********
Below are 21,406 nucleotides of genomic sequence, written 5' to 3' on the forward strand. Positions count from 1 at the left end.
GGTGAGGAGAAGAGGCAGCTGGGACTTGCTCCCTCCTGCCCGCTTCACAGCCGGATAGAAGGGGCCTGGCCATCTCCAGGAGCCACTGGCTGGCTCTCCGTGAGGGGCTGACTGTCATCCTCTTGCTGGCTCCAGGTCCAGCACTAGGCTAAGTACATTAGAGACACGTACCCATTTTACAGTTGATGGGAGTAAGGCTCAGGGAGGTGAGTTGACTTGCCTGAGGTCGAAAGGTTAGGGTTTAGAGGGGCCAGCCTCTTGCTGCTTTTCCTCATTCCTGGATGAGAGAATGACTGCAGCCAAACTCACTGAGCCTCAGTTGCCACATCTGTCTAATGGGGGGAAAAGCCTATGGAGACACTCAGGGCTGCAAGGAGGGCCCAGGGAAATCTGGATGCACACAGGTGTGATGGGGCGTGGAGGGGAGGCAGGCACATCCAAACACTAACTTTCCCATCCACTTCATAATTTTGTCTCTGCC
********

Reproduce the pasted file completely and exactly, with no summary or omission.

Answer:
Below are 21,406 nucleotides of genomic sequence, written 5' to 3' on the forward strand. Positions count from 1 at the left end.
GGTGAGGAGAAGAGGCAGCTGGGACTTGCTCCCTCCTGCCCGCTTCACAGCCGGATAGAAGGGGCCTGGCCATCTCCAGGAGCCACTGGCTGGCTCTCCGTGAGGGGCTGACTGTCATCCTCTTGCTGGCTCCAGGTCCAGCACTAGGCTAAGTACATTAGAGACACGTACCCATTTTACAGTTGATGGGAGTAAGGCTCAGGGAGGTGAGTTGACTTGCCTGAGGTCGAAAGGTTAGGGTTTAGAGGGGCCAGCCTCTTGCTGCTTTTCCTCATTCCTGGATGAGAGAATGACTGCAGCCAAACTCACTGAGCCTCAGTTGCCACATCTGTCTAATGGGGGGAAAAGCCTATGGAGACACTCAGGGCTGCAAGGAGGGCCCAGGGAAATCTGGATGCACACAGGTGTGATGGGGCGTGGAGGGGAGGCAGGCACATCCAAACACTAACTTTCCCATCCACTTCATAATTTTGTCTCTGCC